There are also serious paradoxical reactions that may occur in conjunction with the use of sedatives that lead to unexpected results in some individuals. Malcolm Lader at the Institute of Psychiatry in London estimates the incidence of these adverse reactions at about 5%, even in short-term use of the drugs. The paradoxical reactions may consist of depression, with or without suicidal tendencies, phobias, aggressiveness, violent behavior and symptoms sometimes misdiagnosed as psychosis.[9]

The term "chemical cosh"

The term "chemical cosh" is sometimes used popularly for a strong sedative, particularly for:

Dangers of combining sedatives and alcohol

Further information: Combined Drug Intoxication

Sedatives and alcohol are sometimes combined recreationally or carelessly. Since alcohol is a strong depressant that slows brain function and depresses respiration, the two substances compound each other's actions and this combination can prove fatal.

Sedatives and amnesia

Sedatives can sometimes leave the patient with long-term or short-term amnesia. Lorazepam is one such pharmacological agent that can cause anterograde amnesia. Intensive care unit patients who receive higher doses over longer periods, typically via IV drip, are more likely to experience such side effects.

Sedatives and crime

Sedatives — most commonly alcohol[12] but also GHB, Flunitrazepam (Rohypnol), and to a lesser extent, temazepam (Restoril), and midazolam (Versed)[13] — have been reported for their use as date rape drugs (also called a Mickey) and being administered to unsuspecting patrons in bars or guests at parties to reduce the intended victims' defenses. These drugs are also used for robbing people.

Statistical overviews suggest that the use of sedative-spiked drinks for robbing people is actually much more common than their use for rape.[14] Cases of criminals taking rohypnol themselves before they commit crimes have also been reported, as the loss of inhibitions from the drug may increase their confidence to commit the offence, and the amnesia produced by the drug makes it difficult for police to interrogate them if they are caught.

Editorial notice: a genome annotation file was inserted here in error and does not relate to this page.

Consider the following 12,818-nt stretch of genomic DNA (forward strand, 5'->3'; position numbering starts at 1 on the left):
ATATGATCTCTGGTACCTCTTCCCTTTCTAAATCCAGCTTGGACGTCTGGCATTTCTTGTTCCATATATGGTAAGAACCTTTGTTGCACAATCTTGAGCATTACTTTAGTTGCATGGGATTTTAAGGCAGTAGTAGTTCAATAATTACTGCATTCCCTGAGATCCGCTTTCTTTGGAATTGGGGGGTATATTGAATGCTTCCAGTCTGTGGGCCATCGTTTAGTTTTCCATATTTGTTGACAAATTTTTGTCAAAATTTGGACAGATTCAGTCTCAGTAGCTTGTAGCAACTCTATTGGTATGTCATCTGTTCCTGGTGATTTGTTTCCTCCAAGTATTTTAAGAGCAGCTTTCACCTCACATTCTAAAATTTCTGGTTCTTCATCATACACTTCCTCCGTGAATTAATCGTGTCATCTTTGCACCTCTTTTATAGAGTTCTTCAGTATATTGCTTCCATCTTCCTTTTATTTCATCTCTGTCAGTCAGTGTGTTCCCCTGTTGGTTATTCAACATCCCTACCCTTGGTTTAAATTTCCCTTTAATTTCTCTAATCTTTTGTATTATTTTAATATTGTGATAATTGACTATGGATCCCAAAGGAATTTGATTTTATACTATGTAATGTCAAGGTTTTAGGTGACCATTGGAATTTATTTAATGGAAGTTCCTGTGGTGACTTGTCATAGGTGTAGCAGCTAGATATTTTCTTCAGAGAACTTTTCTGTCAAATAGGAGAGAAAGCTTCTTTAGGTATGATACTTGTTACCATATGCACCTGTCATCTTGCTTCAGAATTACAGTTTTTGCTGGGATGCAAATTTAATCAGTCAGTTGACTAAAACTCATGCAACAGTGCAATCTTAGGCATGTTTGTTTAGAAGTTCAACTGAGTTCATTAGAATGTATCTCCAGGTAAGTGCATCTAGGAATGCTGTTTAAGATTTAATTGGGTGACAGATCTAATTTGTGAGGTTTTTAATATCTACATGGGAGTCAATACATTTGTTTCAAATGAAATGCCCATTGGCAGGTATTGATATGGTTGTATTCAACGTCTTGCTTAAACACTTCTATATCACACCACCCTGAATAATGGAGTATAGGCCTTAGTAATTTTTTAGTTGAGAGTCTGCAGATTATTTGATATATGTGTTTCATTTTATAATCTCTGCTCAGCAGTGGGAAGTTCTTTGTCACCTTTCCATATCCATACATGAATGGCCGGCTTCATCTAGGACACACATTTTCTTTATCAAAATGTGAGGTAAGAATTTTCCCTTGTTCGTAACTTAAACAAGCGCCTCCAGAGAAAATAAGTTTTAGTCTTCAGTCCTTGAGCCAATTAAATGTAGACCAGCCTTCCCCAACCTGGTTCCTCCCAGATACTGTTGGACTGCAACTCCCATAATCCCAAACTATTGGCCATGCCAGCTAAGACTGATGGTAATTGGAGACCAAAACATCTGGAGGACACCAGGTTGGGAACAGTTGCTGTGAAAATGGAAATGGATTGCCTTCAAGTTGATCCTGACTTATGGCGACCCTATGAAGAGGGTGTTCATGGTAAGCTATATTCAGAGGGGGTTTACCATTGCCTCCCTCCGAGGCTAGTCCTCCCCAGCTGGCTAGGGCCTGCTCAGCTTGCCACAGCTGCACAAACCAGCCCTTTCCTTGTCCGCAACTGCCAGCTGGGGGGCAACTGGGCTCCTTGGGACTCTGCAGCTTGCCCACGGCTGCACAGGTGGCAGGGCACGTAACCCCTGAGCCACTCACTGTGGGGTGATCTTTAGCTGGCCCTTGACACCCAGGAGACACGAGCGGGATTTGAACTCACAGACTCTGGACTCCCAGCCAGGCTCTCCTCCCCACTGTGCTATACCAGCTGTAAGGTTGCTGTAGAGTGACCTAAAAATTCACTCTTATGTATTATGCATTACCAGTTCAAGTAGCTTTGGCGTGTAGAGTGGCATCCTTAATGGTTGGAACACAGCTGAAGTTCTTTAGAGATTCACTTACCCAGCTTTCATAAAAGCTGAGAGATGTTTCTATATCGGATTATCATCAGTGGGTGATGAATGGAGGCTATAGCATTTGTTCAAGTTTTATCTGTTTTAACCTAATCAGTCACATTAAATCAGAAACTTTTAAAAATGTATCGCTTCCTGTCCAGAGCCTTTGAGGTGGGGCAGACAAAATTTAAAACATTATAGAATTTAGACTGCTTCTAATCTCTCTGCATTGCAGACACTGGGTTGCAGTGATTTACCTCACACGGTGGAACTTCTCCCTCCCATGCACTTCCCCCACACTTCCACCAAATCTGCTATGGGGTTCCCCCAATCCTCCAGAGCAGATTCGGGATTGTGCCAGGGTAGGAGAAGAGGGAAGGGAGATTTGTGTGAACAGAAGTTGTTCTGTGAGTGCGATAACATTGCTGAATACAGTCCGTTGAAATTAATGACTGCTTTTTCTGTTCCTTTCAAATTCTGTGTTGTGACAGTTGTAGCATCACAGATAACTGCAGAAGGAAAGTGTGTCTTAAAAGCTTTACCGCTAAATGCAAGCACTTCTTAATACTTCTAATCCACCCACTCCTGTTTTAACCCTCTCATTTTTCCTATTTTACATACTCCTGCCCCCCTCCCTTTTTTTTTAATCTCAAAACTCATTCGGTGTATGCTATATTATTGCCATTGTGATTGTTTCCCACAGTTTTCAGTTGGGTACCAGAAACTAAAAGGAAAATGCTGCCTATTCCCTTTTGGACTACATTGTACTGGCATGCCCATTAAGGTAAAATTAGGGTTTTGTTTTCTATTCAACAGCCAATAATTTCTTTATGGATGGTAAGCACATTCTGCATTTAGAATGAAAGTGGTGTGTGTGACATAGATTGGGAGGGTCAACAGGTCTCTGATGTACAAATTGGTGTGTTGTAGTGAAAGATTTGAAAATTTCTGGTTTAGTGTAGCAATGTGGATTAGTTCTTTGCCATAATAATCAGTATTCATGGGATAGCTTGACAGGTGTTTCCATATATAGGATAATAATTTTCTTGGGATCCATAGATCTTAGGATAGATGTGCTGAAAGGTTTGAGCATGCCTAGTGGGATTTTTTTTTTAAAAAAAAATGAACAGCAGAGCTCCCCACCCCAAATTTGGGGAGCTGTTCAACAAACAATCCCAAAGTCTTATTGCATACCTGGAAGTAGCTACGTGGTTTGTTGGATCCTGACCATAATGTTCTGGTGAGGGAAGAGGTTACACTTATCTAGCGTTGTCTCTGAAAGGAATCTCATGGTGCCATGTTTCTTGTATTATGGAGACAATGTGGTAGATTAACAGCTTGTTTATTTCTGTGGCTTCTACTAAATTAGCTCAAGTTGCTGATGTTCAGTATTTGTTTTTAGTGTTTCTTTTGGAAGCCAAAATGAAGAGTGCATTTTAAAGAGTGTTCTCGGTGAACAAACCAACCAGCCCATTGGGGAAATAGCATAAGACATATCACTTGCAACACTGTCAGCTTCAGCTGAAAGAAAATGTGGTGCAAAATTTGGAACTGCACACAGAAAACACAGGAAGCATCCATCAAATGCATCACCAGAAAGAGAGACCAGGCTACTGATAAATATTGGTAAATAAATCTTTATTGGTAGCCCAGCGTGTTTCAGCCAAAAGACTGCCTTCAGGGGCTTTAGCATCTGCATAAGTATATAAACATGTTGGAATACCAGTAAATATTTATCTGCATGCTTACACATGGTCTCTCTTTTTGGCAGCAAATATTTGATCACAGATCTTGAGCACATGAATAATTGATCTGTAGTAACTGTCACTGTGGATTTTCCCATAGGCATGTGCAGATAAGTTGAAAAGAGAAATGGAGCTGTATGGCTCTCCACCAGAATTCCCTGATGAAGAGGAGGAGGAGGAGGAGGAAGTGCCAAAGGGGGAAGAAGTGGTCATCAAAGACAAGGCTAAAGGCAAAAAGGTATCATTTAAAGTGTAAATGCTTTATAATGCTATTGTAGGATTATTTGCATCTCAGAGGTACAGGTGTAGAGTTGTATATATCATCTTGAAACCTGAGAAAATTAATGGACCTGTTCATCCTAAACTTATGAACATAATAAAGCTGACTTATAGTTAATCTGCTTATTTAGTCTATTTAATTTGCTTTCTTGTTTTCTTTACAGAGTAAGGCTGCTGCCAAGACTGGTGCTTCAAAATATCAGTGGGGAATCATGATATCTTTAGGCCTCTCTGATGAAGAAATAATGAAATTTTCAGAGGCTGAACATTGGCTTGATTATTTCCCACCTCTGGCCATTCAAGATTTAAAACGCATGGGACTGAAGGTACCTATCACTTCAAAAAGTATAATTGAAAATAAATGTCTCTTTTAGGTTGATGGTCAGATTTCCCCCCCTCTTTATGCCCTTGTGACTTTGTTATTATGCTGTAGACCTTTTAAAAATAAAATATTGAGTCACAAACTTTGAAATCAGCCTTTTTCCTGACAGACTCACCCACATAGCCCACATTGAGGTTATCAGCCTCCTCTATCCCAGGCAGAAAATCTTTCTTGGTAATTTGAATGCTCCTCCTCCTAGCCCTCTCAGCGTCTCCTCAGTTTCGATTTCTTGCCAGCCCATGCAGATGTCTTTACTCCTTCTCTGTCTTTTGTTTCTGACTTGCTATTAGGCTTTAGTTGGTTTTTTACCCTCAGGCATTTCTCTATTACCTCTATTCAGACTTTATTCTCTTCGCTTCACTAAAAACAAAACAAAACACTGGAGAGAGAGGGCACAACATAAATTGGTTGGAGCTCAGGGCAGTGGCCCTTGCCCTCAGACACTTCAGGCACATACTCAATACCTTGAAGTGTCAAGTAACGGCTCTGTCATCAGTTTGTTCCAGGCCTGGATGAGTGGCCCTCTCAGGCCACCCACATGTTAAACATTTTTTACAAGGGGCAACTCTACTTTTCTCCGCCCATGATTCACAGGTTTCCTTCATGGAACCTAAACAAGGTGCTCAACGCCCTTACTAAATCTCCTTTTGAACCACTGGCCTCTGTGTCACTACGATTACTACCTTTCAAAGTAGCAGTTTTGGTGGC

See also

References

Further reading

  • Tone, Andrea. The Age of Anxiety: A History of America's Turbulent Affair with Tranquilizers (Basic Books, 2009) 288 pp.; excerpty and text search
ja:精神安定剤
This article was sourced from Creative Commons Attribution-ShareAlike License; additional terms may apply. World Heritage Encyclopedia content is assembled from numerous content providers, Open Access Publishing, and in compliance with The Fair Access to Science and Technology Research Act (FASTR), Wikimedia Foundation, Inc., Public Library of Science, The Encyclopedia of Life, Open Book Publishers (OBP), PubMed, U.S. National Library of Medicine, National Center for Biotechnology Information, U.S. National Library of Medicine, National Institutes of Health (NIH), U.S. Department of Health & Human Services, and USA.gov, which sources content from all federal, state, local, tribal, and territorial government publication portals (.gov, .mil, .edu). Funding for USA.gov and content contributors is made possible from the U.S. Congress, E-Government Act of 2002.
 
Crowd sourced content that is contributed to World Heritage Encyclopedia is peer reviewed and edited by our editorial staff to ensure quality scholarly research articles.
 
By using this site, you agree to the Terms of Use and Privacy Policy. World Heritage Encyclopedia™ is a registered trademark of the World Public Library Association, a non-profit organization.
 


Copyright © World Library Foundation. All rights reserved. eBooks from Project Gutenberg are sponsored by the World Library Foundation,
a 501c(4) Member's Support Non-Profit Organization, and is NOT affiliated with any governmental agency or department.